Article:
Colchicine Post-MI: Close but No Cigar

John Mandrola, MD


February 11, 2021

Because inflammation plays a role in atherosclerosis, anti-inflammatory drugs hold promise for improving outcomes.

Two recently published trials have sparked interest in using the old (1500 BC-old) anti-inflammatory drug colchicine to reduce cardiac events after myocardial infarction (MI).

Before reviewing the data, first consider that the bar for making a (clinically) significant difference after MI is high.

MI care is already quite good. Few therapies approach the benefit of rapid percutaneous coronary intervention for an acutely closed coronary artery. Then there are statins, which deliver a consistent 25% reduction in future cardiac events. In fact, outcomes have improved so much that even routine use of β-blockers is now questioned.

Another problem is polypharmacy. After a first MI, a typical patient leaves the hospital on at least 4, maybe 5, new drugs. People can swallow only so many pills.

Should colchicine be one of those pills?


In the COLCOT trial, low-dose colchicine (0.5 mg daily) was tested against placebo in about 4700 patients after a recent MI. The primary endpoint, a composite of cardiovascular (CV) death, resuscitated cardiac arrest, MI, stroke, or urgent hospitalization for angina leading to coronary revascularization, occurred in 5.5% of the colchicine arm vs 7.1% of the placebo arm.

The 1.6–percentage point absolute risk reduction translated to a hazard ratio of 0.77 (95% CI, 0.61 - 0.96; P =.02)

This is a statistically significant result, but I am not sure it is clinically significant?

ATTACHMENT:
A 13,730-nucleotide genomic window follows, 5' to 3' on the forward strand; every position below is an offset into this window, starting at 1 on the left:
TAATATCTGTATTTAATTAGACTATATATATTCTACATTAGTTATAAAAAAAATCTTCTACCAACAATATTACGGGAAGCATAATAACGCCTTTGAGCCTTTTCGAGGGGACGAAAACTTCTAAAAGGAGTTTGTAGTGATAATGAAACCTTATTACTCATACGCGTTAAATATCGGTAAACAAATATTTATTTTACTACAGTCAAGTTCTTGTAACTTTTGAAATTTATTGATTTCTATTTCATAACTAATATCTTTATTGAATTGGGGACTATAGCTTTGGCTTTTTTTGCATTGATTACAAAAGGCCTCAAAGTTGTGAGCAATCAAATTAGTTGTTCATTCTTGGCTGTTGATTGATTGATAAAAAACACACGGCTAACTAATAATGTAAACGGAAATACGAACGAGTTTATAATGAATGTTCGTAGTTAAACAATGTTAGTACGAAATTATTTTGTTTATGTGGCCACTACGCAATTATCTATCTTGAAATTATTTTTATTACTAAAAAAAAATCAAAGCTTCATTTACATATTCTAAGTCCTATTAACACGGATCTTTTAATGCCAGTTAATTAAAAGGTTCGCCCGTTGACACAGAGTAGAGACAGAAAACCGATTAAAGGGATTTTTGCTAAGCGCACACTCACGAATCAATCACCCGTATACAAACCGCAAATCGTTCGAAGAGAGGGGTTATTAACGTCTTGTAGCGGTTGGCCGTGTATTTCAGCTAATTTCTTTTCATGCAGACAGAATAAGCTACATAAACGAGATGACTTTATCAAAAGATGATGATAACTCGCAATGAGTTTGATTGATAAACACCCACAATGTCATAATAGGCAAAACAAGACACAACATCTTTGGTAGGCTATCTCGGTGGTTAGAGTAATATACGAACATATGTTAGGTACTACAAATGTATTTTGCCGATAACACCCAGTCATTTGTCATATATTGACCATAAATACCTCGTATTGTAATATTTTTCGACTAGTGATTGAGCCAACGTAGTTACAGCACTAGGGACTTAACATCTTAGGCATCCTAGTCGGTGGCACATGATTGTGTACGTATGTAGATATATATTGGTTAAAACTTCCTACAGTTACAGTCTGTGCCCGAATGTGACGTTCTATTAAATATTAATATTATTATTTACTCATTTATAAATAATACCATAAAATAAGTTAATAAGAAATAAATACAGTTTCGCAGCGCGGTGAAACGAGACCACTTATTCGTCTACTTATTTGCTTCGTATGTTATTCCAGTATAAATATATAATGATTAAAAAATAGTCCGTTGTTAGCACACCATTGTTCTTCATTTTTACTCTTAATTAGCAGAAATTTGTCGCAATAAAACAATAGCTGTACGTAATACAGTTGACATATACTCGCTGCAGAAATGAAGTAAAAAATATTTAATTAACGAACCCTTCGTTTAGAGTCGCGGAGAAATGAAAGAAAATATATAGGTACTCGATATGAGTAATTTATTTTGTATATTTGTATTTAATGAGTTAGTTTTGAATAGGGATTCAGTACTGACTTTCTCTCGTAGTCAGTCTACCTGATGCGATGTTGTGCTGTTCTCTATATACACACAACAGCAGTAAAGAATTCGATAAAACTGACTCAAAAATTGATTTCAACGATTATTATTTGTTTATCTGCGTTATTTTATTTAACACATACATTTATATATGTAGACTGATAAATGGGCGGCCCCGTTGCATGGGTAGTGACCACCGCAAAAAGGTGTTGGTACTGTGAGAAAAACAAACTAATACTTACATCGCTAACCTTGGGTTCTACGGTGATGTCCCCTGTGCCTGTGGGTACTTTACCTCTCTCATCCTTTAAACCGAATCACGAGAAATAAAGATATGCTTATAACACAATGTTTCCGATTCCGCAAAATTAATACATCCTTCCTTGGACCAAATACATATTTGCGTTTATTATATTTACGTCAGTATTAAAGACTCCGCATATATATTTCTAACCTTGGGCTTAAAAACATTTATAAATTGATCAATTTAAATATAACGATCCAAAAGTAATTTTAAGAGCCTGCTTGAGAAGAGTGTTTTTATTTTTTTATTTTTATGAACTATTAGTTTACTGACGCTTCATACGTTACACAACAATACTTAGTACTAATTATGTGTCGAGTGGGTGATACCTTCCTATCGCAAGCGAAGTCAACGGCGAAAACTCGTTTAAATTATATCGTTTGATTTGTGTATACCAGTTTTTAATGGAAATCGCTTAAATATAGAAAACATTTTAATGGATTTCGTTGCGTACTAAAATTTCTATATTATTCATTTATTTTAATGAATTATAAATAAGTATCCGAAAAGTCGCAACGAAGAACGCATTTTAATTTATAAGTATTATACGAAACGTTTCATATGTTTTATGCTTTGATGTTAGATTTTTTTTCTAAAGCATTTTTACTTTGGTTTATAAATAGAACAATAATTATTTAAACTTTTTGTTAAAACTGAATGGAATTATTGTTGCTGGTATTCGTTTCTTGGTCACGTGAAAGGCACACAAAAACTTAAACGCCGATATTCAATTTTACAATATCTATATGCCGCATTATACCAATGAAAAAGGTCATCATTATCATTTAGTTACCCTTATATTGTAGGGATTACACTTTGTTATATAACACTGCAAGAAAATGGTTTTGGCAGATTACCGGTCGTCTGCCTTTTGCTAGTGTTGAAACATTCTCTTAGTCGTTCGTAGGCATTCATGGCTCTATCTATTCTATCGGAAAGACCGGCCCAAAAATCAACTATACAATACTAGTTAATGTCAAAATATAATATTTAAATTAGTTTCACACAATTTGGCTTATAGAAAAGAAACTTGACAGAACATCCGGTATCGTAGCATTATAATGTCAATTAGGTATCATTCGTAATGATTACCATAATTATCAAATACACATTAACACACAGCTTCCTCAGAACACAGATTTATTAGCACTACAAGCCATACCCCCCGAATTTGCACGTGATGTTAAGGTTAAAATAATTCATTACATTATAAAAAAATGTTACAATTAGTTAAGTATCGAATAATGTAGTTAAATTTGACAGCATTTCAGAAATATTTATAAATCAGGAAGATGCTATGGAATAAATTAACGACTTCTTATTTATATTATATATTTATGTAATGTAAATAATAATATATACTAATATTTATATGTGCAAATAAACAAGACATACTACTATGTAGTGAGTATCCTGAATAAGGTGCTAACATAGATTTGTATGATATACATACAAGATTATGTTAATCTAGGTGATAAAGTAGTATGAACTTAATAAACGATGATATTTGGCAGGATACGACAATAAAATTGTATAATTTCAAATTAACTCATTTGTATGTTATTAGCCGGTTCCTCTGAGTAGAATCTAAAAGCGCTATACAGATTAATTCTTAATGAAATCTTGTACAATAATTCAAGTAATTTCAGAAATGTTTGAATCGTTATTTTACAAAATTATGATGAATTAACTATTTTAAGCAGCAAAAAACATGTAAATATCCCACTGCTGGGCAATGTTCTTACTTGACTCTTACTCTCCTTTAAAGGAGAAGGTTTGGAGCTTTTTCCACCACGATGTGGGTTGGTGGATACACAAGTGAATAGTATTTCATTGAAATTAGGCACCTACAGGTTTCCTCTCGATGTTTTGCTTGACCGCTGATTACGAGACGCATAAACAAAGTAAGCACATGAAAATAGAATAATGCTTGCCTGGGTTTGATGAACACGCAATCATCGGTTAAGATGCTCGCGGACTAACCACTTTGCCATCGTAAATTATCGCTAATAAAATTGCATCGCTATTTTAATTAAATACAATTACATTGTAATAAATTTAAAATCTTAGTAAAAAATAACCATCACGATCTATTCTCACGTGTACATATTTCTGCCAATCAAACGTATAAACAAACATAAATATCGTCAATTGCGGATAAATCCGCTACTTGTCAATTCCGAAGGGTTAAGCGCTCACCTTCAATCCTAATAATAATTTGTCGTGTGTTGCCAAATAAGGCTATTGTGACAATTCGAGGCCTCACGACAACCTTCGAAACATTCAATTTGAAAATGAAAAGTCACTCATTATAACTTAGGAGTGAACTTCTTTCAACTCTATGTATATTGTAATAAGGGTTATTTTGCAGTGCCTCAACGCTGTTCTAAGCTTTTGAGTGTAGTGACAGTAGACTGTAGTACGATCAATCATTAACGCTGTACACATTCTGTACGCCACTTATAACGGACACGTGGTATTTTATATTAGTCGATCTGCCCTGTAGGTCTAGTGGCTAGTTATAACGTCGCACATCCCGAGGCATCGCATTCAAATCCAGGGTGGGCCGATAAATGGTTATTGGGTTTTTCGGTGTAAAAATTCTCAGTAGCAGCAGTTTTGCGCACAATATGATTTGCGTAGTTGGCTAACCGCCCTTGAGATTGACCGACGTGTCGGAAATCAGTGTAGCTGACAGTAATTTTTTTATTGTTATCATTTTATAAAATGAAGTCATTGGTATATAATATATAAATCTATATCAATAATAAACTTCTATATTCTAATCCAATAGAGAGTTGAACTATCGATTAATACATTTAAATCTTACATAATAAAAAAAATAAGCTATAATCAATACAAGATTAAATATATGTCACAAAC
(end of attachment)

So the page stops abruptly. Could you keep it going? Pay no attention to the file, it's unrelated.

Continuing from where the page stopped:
The largest driver of the primary endpoint was revascularization. Harder outcomes, such as CV death and MI, did not differ significantly. Stroke rates were lower in the colchicine arm, but the small number of strokes makes it hard to tell whether this was due to chance. Overall death rates were nearly identical.

LoDoCo2 Trial

In LoDoCo2, the same low dose of colchicine was tested against placebo in slightly more than 5500 post-MI patients from centers in Australia and the Netherlands. The primary end point, a composite of CV death, MI, ischemic stroke, or ischemia-driven coronary revascularization, occurred in 6.8% of the colchicine arm vs 9.6% of the placebo arm.

The 2.8–percentage point absolute risk reduction translated to a hazard ratio of 0.69 (95% CI, 0.57 - 0.83).

These data are much stronger. Three of the components of the endpoint (CV death, MI, and revascularization) were significantly reduced in the colchicine arm. Too few strokes occurred to show any differences.

Although these results look compelling, LoDoCo2 had important caveats.

Higher Death Rates in the Colchicine Arm

Despite the decrease in cardiac events, including fewer CV deaths, there were 13 more overall deaths in the colchicine arm (73 vs 60).